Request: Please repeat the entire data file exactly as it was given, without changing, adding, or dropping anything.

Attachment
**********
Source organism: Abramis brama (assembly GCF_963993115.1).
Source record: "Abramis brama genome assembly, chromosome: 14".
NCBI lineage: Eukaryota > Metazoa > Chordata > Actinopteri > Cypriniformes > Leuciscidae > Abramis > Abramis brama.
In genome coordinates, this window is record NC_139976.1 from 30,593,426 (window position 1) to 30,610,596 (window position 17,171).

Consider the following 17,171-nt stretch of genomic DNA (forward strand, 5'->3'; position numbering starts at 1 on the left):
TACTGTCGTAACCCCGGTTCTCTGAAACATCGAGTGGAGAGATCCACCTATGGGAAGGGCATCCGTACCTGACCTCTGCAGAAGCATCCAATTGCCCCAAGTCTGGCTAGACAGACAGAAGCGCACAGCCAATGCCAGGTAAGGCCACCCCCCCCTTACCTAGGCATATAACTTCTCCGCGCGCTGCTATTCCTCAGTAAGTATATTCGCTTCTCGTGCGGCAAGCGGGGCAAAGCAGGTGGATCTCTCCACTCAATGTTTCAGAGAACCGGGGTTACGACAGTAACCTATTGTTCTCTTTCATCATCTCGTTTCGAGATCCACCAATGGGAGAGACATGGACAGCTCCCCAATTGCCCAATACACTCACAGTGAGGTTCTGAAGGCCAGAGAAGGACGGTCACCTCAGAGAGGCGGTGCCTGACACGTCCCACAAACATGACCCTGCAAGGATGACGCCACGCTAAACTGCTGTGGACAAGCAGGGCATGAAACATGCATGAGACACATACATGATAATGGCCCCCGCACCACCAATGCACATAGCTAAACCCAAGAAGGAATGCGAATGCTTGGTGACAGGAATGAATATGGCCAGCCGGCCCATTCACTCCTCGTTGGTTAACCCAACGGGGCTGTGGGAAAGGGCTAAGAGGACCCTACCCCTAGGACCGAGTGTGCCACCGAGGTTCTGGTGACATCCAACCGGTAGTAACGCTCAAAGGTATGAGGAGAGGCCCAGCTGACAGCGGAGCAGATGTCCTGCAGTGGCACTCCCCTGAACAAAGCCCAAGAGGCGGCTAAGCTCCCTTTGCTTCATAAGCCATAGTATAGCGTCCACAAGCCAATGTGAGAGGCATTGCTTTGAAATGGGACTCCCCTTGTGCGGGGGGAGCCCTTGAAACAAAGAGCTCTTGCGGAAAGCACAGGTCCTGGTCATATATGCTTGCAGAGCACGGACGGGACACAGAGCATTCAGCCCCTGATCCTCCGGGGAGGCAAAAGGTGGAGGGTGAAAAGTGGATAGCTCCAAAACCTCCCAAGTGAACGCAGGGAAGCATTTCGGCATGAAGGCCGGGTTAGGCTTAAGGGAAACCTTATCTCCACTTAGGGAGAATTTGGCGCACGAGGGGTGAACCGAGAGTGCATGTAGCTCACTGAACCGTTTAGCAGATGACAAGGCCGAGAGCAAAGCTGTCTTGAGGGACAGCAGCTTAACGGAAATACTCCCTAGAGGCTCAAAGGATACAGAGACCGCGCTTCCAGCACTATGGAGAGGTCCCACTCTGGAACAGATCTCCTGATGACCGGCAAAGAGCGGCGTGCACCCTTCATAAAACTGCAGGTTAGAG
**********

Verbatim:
Source organism: Abramis brama (assembly GCF_963993115.1).
Source record: "Abramis brama genome assembly, chromosome: 14".
NCBI lineage: Eukaryota > Metazoa > Chordata > Actinopteri > Cypriniformes > Leuciscidae > Abramis > Abramis brama.
In genome coordinates, this window is record NC_139976.1 from 30,593,426 (window position 1) to 30,610,596 (window position 17,171).

Consider the following 17,171-nt stretch of genomic DNA (forward strand, 5'->3'; position numbering starts at 1 on the left):
TACTGTCGTAACCCCGGTTCTCTGAAACATCGAGTGGAGAGATCCACCTATGGGAAGGGCATCCGTACCTGACCTCTGCAGAAGCATCCAATTGCCCCAAGTCTGGCTAGACAGACAGAAGCGCACAGCCAATGCCAGGTAAGGCCACCCCCCCCTTACCTAGGCATATAACTTCTCCGCGCGCTGCTATTCCTCAGTAAGTATATTCGCTTCTCGTGCGGCAAGCGGGGCAAAGCAGGTGGATCTCTCCACTCAATGTTTCAGAGAACCGGGGTTACGACAGTAACCTATTGTTCTCTTTCATCATCTCGTTTCGAGATCCACCAATGGGAGAGACATGGACAGCTCCCCAATTGCCCAATACACTCACAGTGAGGTTCTGAAGGCCAGAGAAGGACGGTCACCTCAGAGAGGCGGTGCCTGACACGTCCCACAAACATGACCCTGCAAGGATGACGCCACGCTAAACTGCTGTGGACAAGCAGGGCATGAAACATGCATGAGACACATACATGATAATGGCCCCCGCACCACCAATGCACATAGCTAAACCCAAGAAGGAATGCGAATGCTTGGTGACAGGAATGAATATGGCCAGCCGGCCCATTCACTCCTCGTTGGTTAACCCAACGGGGCTGTGGGAAAGGGCTAAGAGGACCCTACCCCTAGGACCGAGTGTGCCACCGAGGTTCTGGTGACATCCAACCGGTAGTAACGCTCAAAGGTATGAGGAGAGGCCCAGCTGACAGCGGAGCAGATGTCCTGCAGTGGCACTCCCCTGAACAAAGCCCAAGAGGCGGCTAAGCTCCCTTTGCTTCATAAGCCATAGTATAGCGTCCACAAGCCAATGTGAGAGGCATTGCTTTGAAATGGGACTCCCCTTGTGCGGGGGGAGCCCTTGAAACAAAGAGCTCTTGCGGAAAGCACAGGTCCTGGTCATATATGCTTGCAGAGCACGGACGGGACACAGAGCATTCAGCCCCTGATCCTCCGGGGAGGCAAAAGGTGGAGGGTGAAAAGTGGATAGCTCCAAAACCTCCCAAGTGAACGCAGGGAAGCATTTCGGCATGAAGGCCGGGTTAGGCTTAAGGGAAACCTTATCTCCACTTAGGGAGAATTTGGCGCACGAGGGGTGAACCGAGAGTGCATGTAGCTCACTGAACCGTTTAGCAGATGACAAGGCCGAGAGCAAAGCTGTCTTGAGGGACAGCAGCTTAACGGAAATACTCCCTAGAGGCTCAAAGGATACAGAGACCGCGCTTCCAGCACTATGGAGAGGTCCCACTCTGGAACAGATCTCCTGATGACCGGCAAAGAGCGGCGTGCACCCTTCATAAAACTGCAGGTTAGAG